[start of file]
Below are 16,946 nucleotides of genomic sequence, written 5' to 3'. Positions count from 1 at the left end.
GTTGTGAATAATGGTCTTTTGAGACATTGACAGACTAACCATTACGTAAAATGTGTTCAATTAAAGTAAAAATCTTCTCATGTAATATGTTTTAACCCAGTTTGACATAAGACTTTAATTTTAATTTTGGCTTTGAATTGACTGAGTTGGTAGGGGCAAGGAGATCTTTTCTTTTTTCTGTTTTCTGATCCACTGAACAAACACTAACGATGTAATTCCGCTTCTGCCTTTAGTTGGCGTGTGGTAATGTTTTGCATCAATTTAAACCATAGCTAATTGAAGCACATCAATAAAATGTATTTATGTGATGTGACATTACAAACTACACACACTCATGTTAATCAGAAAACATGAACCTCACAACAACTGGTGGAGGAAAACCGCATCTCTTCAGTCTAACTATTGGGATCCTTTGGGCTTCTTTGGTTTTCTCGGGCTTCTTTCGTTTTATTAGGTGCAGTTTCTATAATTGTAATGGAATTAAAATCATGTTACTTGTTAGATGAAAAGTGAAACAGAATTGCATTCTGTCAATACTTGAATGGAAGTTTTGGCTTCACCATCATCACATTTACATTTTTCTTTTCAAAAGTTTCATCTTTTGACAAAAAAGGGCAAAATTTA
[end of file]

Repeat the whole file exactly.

Below are 16,946 nucleotides of genomic sequence, written 5' to 3'. Positions count from 1 at the left end.
GTTGTGAATAATGGTCTTTTGAGACATTGACAGACTAACCATTACGTAAAATGTGTTCAATTAAAGTAAAAATCTTCTCATGTAATATGTTTTAACCCAGTTTGACATAAGACTTTAATTTTAATTTTGGCTTTGAATTGACTGAGTTGGTAGGGGCAAGGAGATCTTTTCTTTTTTCTGTTTTCTGATCCACTGAACAAACACTAACGATGTAATTCCGCTTCTGCCTTTAGTTGGCGTGTGGTAATGTTTTGCATCAATTTAAACCATAGCTAATTGAAGCACATCAATAAAATGTATTTATGTGATGTGACATTACAAACTACACACACTCATGTTAATCAGAAAACATGAACCTCACAACAACTGGTGGAGGAAAACCGCATCTCTTCAGTCTAACTATTGGGATCCTTTGGGCTTCTTTGGTTTTCTCGGGCTTCTTTCGTTTTATTAGGTGCAGTTTCTATAATTGTAATGGAATTAAAATCATGTTACTTGTTAGATGAAAAGTGAAACAGAATTGCATTCTGTCAATACTTGAATGGAAGTTTTGGCTTCACCATCATCACATTTACATTTTTCTTTTCAAAAGTTTCATCTTTTGACAAAAAAGGGCAAAATTTA